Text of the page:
You’re probably used to getting up to your eyeballs in malware.
But what if you could turn your browser into a security gate?
That’s what researchers from the University of Pennsylvania and University of Toronto have done with a virus-hunting software program called SecurityGate.
It can scan websites for malicious code and then deliver a warning message to you if the site is compromised.
The program also works with web browsers and other software that encrypts sensitive data and can automatically block the malicious site.
That’s a huge advantage, especially if you don’t trust a website’s security policies.
But the program doesn’t work in a sandbox, which makes it more difficult to detect malicious code.
Researchers say SecurityGate could also be used to scan a large number of websites and deliver a report on a website, like an email or a message in a phone call.
The researchers say SecurityGates can detect malicious sites by looking for specific pieces of code that appear to be inauthentic or are not working.
“A good example of a bad security website would be the website that sells a tool called an AV kit,” said lead researcher Justin Estrada.
“We were able to use SecurityGate to determine the presence of the AV kit on the website, which is quite helpful because there are a lot of websites out there that sell this type of thing.”
The researchers used SecurityGaga’s own tools to analyze the sites, and then found a number of sites that were vulnerable to malware and malware-infected traffic.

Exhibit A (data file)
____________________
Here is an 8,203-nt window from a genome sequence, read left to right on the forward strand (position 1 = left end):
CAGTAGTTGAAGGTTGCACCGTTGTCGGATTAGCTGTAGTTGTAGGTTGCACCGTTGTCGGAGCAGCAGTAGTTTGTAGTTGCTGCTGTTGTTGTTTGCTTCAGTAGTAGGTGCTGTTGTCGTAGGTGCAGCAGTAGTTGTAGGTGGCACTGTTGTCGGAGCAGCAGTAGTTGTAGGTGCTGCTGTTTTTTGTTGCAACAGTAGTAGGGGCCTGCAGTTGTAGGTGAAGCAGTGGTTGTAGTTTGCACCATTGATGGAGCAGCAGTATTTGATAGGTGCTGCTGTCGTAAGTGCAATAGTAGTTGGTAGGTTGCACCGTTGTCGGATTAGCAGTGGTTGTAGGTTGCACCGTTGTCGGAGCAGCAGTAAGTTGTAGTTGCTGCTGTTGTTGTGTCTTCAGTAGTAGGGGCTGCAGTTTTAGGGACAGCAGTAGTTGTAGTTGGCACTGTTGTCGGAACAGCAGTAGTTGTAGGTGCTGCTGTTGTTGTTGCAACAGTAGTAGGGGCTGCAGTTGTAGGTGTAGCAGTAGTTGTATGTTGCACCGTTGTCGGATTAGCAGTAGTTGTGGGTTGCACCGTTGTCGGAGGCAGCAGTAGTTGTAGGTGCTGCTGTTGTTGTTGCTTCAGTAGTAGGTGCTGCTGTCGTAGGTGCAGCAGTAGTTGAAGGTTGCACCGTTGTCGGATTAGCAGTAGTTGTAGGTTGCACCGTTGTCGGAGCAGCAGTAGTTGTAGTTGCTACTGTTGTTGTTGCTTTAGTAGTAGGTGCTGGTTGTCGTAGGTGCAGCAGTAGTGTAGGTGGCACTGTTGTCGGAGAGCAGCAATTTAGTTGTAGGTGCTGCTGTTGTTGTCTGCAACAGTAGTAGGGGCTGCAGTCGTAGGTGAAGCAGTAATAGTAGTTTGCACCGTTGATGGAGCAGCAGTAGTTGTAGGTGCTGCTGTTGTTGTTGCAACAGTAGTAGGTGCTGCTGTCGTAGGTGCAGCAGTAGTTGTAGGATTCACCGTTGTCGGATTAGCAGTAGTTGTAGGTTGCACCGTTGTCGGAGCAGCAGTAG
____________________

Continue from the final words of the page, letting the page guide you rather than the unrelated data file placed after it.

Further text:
The company is looking into whether its software can also be useful in protecting users from malicious websites.
“SecurityGaga is a great tool for those who want to take a proactive approach to secure their data, but it can be useful for people who are more of a reactive person,” said company CEO Matt Johnson.
SecurityGate is still in the testing phase, so there are still a few technical details to iron out before the program can be widely used.
For example, the researchers say it will need to be able to scan hundreds of millions of websites in real time.
There’s also the question of whether SecurityGage will be useful if you already have a dedicated antivirus solution, or if it will be used as a way to protect websites against new malicious attacks.
SecurityGages creators have also said they plan to expand the program to cover websites that have no official security guidelines or standards.
“It’s a really great tool,” said Johnson.
“This is an extension of what we do at SecurityGeeks, we want to provide people with the tools they need to protect their data and the websites they visit.”
SecurityGaggles creators are also working to improve the tool’s accuracy.
Johnson said they are working to expand SecurityGGate’s features, adding more features, so that it will allow the user to automatically scan sites for malware.
“That’s going to allow you to have a lot more granular control over your site,” he said.